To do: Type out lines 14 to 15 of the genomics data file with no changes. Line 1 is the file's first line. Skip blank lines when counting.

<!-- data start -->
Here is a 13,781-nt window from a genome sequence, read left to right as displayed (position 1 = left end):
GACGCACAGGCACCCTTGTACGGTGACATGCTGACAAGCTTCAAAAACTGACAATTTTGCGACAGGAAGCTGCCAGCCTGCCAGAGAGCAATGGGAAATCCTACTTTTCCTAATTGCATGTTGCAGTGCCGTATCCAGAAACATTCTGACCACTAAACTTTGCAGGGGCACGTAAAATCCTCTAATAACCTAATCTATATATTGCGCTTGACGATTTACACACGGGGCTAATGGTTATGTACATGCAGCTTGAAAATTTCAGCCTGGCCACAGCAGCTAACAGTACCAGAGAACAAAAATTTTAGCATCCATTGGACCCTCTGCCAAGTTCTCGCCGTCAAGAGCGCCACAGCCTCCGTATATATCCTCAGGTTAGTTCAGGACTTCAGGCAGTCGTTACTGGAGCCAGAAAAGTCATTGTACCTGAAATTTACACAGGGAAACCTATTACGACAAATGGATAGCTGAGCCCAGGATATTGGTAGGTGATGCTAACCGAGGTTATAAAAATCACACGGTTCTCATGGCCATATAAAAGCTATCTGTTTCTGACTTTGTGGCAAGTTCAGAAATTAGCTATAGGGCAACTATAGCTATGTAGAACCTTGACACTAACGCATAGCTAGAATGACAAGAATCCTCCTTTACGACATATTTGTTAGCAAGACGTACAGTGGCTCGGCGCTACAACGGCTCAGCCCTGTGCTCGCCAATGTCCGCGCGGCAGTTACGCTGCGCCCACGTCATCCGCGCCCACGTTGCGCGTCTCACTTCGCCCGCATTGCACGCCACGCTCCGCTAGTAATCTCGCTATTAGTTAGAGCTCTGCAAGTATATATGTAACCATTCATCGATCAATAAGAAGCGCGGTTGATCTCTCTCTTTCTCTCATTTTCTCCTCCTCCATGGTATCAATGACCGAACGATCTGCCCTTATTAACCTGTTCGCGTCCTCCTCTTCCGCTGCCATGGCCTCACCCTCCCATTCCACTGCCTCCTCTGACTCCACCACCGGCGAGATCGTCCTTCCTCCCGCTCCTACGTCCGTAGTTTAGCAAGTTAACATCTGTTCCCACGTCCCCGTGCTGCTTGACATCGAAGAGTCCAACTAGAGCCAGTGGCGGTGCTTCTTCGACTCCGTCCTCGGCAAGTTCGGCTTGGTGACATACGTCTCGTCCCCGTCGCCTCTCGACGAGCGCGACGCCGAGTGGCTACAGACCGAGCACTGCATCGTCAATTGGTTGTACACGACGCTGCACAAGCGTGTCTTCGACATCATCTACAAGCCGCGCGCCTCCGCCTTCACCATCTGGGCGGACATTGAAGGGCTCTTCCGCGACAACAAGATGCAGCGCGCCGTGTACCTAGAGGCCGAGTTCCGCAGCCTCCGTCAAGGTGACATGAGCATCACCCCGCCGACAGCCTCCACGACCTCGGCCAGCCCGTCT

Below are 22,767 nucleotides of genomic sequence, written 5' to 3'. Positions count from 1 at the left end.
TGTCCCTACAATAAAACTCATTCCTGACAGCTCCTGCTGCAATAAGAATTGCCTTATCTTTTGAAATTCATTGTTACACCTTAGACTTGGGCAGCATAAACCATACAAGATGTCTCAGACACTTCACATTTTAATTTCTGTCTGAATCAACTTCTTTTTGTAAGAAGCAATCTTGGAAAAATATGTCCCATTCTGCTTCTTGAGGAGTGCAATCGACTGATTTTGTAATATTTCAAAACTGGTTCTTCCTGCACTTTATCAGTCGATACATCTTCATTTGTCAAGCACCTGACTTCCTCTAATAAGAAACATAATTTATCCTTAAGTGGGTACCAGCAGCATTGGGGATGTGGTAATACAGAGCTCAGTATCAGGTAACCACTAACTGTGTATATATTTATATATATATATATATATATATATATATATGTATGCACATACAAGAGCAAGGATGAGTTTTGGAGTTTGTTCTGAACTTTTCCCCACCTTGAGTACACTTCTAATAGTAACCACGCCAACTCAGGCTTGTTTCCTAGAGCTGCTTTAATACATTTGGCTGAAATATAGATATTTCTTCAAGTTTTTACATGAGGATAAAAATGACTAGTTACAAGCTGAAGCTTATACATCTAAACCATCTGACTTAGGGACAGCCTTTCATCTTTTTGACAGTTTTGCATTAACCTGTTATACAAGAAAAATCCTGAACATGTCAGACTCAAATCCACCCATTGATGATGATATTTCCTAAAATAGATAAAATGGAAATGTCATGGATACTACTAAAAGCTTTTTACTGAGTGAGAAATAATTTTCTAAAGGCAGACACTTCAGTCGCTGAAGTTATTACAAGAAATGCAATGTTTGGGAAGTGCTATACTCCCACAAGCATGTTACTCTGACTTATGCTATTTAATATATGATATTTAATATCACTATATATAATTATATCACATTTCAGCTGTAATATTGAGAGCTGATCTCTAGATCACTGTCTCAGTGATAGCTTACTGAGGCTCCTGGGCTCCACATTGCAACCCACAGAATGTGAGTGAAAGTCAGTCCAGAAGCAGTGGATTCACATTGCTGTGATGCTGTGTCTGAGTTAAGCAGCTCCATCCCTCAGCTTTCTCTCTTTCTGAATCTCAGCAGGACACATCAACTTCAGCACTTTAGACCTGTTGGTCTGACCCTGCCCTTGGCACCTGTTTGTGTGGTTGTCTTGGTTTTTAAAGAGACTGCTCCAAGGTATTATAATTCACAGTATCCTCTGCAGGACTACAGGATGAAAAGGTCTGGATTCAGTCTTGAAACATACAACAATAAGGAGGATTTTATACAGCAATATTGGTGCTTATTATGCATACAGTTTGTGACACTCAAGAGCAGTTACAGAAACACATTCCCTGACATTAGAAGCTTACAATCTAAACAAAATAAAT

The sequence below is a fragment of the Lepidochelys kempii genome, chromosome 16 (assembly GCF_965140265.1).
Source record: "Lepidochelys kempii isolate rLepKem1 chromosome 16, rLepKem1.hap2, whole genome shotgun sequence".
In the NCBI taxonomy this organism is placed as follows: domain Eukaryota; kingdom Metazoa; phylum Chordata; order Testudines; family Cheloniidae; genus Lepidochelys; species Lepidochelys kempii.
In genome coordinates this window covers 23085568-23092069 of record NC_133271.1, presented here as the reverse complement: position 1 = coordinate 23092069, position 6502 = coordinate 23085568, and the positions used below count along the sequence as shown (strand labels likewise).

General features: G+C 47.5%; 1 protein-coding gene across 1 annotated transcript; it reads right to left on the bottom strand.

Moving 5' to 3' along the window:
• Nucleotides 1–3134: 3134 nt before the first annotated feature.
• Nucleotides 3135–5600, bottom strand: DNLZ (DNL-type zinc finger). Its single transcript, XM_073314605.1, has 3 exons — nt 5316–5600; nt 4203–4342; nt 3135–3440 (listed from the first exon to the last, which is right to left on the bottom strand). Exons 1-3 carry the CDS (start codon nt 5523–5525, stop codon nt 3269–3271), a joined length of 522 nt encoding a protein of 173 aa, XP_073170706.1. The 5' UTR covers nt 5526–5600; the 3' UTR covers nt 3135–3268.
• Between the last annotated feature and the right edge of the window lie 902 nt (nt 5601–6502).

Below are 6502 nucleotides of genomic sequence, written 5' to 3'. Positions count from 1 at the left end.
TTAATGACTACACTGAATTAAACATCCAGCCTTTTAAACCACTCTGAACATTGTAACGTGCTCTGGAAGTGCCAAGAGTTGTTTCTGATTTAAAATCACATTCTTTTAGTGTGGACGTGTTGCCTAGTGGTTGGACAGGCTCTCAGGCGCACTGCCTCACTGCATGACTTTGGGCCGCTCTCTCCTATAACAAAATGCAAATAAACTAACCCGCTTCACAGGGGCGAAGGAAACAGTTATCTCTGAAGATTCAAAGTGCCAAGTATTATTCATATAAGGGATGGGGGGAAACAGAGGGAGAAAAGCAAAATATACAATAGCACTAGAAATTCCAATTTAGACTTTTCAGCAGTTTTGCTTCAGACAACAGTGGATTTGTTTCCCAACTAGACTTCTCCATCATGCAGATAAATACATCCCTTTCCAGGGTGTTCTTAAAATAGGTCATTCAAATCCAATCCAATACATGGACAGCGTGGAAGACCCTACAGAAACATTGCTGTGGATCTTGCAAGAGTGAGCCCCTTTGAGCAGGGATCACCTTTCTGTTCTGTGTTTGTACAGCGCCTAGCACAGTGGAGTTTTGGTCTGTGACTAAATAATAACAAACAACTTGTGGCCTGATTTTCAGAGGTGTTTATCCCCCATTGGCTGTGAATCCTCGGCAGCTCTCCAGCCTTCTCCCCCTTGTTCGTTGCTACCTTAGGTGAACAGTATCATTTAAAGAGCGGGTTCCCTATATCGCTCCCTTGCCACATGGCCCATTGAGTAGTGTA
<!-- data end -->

Below are 6502 nucleotides of genomic sequence, written 5' to 3'. Positions count from 1 at the left end.
TTAATGACTACACTGAATTAAACATCCAGCCTTTTAAACCACTCTGAACATTGTAACGTGCTCTGGAAGTGCCAAGAGTTGTTTCTGATTTAAAATCACATTCTTTTAGTGTGGACGTGTTGCCTAGTGGTTGGACAGGCTCTCAGGCGCACTGCCTCACTGCATGACTTTGGGCCGCTCTCTCCTATAACAAAATGCAAATAAACTAACCCGCTTCACAGGGGCGAAGGAAACAGTTATCTCTGAAGATTCAAAGTGCCAAGTATTATTCATATAAGGGATGGGGGGAAACAGAGGGAGAAAAGCAAAATATACAATAGCACTAGAAATTCCAATTTAGACTTTTCAGCAGTTTTGCTTCAGACAACAGTGGATTTGTTTCCCAACTAGACTTCTCCATCATGCAGATAAATACATCCCTTTCCAGGGTGTTCTTAAAATAGGTCATTCAAATCCAATCCAATACATGGACAGCGTGGAAGACCCTACAGAAACATTGCTGTGGATCTTGCAAGAGTGAGCCCCTTTGAGCAGGGATCACCTTTCTGTTCTGTGTTTGTACAGCGCCTAGCACAGTGGAGTTTTGGTCTGTGACTAAATAATAACAAACAACTTGTGGCCTGATTTTCAGAGGTGTTTATCCCCCATTGGCTGTGAATCCTCGGCAGCTCTCCAGCCTTCTCCCCCTTGTTCGTTGCTACCTTAGGTGAACAGTATCATTTAAAGAGCGGGTTCCCTATATCGCTCCCTTGCCACATGGCCCATTGAGTAGTGTA